“Don’t be afraid of breaking.
Remember, a broken window doesn’t
need to be opened.”
This is how I am greeted
by the daily mail —
with a well-meant and empty platitude
that makes me laugh and rage
about how much else is true
of a broken window.
I put my head down in my covers
and start a list in response:
a broken window is not
to be trusted — you can get cut that
way, you could put an eye out
with a shard from a broken window. A broken
window lets in all manner of pests
and danger. A broken
window is an excuse for cops to
enter your life. A broken window
is the natural track of a brick,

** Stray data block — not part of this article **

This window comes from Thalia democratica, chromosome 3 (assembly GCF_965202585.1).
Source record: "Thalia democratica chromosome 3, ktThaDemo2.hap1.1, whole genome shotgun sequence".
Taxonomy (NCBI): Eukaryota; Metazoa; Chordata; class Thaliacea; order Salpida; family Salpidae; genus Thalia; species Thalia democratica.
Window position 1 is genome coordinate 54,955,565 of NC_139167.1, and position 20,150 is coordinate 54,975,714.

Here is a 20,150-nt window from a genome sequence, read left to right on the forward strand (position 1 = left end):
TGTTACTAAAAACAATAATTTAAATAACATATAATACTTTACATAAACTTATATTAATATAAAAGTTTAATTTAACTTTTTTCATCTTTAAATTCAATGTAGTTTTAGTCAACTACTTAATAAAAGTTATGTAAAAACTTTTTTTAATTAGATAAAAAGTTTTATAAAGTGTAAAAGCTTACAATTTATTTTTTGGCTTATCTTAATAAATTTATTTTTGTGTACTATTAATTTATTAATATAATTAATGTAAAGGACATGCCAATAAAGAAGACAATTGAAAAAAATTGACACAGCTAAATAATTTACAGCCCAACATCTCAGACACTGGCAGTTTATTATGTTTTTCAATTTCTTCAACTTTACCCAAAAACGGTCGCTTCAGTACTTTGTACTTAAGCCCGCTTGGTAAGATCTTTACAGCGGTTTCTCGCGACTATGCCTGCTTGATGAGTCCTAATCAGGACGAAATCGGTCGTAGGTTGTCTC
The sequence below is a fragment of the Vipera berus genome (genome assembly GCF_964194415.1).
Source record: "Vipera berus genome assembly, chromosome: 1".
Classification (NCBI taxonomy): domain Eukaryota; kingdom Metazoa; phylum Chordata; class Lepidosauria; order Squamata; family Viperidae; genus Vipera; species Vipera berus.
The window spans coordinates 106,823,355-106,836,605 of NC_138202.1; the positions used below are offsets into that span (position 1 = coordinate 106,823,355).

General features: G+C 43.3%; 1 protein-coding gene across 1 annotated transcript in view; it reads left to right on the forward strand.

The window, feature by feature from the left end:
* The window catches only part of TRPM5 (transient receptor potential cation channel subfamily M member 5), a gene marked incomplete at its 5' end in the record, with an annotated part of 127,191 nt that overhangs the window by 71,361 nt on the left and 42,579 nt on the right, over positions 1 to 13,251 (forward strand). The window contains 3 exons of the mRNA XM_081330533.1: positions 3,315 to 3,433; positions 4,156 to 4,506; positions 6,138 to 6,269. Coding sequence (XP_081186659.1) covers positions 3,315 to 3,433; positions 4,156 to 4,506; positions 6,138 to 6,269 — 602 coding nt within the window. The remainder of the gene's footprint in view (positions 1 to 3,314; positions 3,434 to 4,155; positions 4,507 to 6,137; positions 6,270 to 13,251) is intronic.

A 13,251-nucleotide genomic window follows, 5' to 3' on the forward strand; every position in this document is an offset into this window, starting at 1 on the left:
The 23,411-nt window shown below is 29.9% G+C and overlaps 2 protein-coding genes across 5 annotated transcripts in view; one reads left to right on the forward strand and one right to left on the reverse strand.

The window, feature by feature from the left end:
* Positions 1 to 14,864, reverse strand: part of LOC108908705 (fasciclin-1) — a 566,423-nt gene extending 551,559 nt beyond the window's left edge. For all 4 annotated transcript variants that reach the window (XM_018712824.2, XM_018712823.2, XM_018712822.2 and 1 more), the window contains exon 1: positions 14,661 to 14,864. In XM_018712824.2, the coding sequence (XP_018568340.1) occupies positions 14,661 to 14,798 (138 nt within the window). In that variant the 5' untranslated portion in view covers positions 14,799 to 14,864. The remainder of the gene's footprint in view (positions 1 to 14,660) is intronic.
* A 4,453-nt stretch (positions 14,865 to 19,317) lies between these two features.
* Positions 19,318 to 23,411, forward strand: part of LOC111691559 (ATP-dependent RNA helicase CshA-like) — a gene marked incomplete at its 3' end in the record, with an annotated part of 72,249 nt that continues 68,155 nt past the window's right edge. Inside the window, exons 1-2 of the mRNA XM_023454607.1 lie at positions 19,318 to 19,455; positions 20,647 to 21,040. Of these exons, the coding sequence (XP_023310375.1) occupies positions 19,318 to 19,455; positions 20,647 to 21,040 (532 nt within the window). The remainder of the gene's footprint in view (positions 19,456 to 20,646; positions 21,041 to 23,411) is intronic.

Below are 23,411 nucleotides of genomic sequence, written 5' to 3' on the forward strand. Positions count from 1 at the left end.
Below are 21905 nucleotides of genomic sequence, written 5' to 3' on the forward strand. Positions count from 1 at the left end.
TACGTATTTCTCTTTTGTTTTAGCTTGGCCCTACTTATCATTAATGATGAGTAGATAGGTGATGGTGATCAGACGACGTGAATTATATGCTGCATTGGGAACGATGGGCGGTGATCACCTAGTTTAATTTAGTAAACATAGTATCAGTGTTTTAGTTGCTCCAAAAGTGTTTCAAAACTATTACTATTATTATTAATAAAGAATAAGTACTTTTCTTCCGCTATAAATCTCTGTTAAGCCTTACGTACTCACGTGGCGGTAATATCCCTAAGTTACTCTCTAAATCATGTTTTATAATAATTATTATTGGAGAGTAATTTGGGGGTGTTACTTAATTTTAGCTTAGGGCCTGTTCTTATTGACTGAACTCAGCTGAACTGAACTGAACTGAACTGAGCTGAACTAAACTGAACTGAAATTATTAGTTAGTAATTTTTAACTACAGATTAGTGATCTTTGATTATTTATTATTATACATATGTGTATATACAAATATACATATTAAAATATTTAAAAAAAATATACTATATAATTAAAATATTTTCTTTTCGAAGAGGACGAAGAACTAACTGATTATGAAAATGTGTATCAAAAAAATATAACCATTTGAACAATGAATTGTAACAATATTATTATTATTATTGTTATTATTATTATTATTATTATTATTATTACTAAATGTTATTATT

a bullet, a flash-bang, a grenade,
a Molotov cocktail. A broken window
is a thief of heat and safety.
A broken window makes a sound
once — it cries out upon being born
and then all you hear after that
is a voice poured through it, a voice
not its own, function of wind
or rain or distress.
A broken window may never
have been meant to be opened.
It may have been a poor church’s
lone glory, or the last line of defense
for a shivering soul. A broken window
is evidence of a violent change
and you don’t know
what led to it;
maybe you could try helping out
with a dustpan and broom
before offering a philosophy
lesson? Help clean it up. Help.